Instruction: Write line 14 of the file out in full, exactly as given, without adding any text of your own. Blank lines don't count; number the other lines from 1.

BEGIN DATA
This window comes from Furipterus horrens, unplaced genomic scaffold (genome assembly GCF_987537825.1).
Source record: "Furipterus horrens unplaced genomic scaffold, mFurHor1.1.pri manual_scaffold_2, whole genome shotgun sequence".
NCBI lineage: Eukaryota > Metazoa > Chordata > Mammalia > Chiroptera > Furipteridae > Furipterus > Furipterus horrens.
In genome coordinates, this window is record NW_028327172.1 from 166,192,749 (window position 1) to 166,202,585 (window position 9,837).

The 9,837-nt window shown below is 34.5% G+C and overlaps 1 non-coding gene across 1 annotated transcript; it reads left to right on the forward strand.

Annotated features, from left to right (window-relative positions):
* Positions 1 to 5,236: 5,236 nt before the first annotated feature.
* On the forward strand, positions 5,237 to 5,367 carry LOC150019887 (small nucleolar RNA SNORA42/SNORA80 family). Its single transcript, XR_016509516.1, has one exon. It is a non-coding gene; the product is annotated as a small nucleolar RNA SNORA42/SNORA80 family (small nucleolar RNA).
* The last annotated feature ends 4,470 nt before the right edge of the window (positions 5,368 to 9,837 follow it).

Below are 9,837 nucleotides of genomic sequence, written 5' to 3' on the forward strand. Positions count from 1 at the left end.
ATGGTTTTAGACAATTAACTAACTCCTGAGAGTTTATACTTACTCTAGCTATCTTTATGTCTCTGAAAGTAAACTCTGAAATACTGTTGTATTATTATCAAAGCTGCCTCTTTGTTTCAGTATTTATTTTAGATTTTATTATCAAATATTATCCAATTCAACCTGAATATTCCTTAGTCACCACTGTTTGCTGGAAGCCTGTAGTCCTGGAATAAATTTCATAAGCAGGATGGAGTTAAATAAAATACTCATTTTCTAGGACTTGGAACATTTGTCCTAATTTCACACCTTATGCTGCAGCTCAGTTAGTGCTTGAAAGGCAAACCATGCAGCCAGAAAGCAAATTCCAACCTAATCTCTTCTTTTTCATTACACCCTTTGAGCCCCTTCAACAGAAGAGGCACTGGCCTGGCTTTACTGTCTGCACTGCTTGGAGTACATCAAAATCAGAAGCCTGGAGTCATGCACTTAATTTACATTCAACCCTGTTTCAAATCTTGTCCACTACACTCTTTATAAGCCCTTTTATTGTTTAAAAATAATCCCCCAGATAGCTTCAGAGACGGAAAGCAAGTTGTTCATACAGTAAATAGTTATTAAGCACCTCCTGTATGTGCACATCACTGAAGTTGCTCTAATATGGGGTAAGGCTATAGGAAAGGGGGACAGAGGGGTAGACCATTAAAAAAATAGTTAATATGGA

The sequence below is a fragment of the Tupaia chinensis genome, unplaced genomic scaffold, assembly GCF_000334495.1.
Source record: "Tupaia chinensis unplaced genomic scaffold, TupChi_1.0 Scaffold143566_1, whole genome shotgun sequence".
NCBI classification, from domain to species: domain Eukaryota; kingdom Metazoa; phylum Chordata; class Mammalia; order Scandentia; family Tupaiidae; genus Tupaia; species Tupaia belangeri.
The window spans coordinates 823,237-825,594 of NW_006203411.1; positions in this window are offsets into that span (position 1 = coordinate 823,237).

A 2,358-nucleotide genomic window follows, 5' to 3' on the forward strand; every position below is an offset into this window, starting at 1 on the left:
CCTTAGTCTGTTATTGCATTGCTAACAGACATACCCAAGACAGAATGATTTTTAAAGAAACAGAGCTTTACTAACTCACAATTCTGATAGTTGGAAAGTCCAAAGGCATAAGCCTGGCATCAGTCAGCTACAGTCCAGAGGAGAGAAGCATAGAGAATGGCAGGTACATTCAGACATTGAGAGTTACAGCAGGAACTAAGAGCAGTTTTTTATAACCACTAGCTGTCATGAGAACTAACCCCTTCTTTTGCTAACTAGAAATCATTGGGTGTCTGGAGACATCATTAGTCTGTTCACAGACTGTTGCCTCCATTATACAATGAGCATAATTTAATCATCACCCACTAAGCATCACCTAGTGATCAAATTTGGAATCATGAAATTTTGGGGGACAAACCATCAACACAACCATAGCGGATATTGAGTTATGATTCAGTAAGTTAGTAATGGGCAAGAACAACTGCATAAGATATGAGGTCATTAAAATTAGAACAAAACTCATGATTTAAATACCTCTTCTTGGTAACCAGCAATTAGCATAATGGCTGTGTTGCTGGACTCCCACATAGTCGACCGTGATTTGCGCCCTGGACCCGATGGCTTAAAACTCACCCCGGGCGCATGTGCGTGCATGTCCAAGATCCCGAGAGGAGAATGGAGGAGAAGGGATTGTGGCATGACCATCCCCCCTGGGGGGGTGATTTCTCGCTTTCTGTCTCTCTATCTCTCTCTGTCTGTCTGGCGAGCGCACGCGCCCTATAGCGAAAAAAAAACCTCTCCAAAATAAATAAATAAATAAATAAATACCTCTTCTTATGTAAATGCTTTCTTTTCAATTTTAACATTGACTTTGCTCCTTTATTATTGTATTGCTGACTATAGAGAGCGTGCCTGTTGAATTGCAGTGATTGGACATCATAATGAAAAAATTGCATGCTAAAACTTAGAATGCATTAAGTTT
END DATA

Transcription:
NCBI classification, from domain to species: domain Eukaryota; kingdom Metazoa; phylum Chordata; class Mammalia; order Scandentia; family Tupaiidae; genus Tupaia; species Tupaia belangeri.